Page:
The superb new Spielberg movie is a showcase for the superb new Spielberg.
In a recent interview with deadline.com, Guillermo del Toro – whose entertaining throwback to Gothic horror, Crimson Peak, is in theatres now – spoke of his admiration for Steven Spielberg’s Catch Me If You Can. “It’s preternaturally nimble with such grace in the way it’s staged. It’s so brisk. It’s so breathless. It’s so apparently effortless and so damn fluid. The hardest thing to accomplish on film is to make time stand still, or make a story completely fluid. Those are two truly, truly difficult things to do… The way [Spielberg’s] narrative flows is just almost miraculous and so beautifully staged.” In other words, del Toro admires Spielberg for the reasons many of us do: his amazing ability to direct a sequence. Few other directors use the space on screen so well, move the camera so instinctually that we think this is the only way this sequence could have been staged, the only way it would have made sense.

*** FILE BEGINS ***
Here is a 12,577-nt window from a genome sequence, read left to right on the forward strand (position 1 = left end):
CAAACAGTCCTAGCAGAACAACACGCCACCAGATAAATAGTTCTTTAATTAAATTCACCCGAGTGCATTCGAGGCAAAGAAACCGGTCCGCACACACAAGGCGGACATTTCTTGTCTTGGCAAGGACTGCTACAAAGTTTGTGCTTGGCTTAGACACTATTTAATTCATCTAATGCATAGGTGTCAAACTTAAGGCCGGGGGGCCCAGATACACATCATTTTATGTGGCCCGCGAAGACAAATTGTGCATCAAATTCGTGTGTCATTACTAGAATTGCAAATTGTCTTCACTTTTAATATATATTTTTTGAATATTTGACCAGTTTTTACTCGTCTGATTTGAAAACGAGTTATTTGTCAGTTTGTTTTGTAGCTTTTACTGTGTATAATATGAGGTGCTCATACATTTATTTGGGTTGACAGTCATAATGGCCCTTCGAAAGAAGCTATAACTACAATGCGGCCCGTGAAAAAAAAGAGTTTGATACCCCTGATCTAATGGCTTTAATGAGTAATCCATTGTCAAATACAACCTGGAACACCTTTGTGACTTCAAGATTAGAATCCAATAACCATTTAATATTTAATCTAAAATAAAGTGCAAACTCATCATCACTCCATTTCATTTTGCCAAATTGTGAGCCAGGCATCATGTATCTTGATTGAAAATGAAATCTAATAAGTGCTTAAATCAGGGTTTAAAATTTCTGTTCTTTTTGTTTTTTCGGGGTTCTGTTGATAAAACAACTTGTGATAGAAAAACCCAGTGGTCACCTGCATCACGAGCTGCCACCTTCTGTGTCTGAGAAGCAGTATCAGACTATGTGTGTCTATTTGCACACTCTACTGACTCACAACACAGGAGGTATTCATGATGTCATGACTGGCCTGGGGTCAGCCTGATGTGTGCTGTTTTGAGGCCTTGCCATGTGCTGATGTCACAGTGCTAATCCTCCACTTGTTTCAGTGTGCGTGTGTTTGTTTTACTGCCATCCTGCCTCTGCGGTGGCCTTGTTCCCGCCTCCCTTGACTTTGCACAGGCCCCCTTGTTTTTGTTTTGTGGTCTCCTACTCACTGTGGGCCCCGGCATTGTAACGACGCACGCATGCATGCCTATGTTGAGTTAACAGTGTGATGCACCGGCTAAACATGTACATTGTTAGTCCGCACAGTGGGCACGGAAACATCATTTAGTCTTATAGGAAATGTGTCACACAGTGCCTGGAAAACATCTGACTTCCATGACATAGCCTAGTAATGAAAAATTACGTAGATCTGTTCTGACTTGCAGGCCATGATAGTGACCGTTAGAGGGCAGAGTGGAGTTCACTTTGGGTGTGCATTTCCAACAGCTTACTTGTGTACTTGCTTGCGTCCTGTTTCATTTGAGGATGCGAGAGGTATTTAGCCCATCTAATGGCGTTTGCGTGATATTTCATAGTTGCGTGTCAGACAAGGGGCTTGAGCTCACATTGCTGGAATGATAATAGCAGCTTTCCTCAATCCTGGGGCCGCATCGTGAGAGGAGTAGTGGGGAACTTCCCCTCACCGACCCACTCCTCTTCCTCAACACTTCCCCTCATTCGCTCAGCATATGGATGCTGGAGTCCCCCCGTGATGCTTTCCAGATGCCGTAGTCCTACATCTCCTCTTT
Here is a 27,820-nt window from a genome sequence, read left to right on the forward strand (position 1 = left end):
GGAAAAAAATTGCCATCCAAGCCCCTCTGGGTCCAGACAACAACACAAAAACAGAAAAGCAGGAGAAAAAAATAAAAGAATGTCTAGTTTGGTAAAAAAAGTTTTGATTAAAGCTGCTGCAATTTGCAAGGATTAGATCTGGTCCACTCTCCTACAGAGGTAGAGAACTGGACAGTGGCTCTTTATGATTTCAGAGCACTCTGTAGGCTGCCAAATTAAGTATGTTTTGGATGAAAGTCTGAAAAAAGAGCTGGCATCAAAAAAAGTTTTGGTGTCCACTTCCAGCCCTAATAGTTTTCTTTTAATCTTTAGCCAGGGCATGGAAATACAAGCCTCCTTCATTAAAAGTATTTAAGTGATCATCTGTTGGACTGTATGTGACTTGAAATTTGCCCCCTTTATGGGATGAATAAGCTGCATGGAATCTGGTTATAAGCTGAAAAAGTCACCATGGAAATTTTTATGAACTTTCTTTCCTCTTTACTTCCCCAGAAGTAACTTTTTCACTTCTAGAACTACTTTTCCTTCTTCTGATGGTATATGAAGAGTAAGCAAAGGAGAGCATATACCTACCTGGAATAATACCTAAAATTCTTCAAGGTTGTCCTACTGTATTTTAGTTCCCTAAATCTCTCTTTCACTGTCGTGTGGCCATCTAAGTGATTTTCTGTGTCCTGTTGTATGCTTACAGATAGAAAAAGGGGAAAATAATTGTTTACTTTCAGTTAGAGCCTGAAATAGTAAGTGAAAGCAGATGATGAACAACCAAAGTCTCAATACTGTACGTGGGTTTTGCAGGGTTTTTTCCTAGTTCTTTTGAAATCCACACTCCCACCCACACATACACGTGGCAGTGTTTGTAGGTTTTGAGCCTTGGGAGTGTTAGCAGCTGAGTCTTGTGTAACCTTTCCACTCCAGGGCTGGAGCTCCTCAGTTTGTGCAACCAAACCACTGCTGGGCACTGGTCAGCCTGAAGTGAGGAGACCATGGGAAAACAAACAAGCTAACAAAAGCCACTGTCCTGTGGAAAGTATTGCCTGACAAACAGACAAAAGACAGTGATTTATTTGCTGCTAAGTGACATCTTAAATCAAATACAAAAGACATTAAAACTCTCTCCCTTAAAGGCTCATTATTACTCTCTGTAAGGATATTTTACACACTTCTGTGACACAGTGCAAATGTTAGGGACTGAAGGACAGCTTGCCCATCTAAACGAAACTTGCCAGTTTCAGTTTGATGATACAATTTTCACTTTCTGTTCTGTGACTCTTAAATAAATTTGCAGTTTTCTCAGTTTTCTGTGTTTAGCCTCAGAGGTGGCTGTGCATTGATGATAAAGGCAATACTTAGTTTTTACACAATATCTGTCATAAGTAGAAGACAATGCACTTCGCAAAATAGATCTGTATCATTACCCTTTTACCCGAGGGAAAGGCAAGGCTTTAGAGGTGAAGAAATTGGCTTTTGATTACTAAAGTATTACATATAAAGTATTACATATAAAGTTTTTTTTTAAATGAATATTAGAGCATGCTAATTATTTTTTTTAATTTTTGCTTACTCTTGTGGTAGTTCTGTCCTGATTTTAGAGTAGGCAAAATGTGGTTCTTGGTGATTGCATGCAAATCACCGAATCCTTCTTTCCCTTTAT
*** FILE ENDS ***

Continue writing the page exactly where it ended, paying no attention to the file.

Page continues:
When we think of Spielberg, therefore, we think in terms of his set pieces – those extended sequences in which all filmmaking elements coalesce with breathtaking logistical planning – and there’s a doozy of a set piece in the director’s superb new movie, Bridge of Spies. But first a bit of background. It’s 1957, the height of the Cold War. A Soviet spy named Rudolf Abel is captured in Brooklyn and sent to trial, defended by an insurance lawyer named James Donovan. Despite Donovan’s spirited arguments, Abel is found guilty and sentenced to prison – until the capture of an American spy by the Russians makes Abel a valuable bargaining chip. Give us our man, the Americans say, and we’ll let you have Abel. The exchange will take place on the Glienicke Bridge (also known by the film’s title) in Germany, and the set piece kicks in around the time Donovan goes there, as the Wall is being built.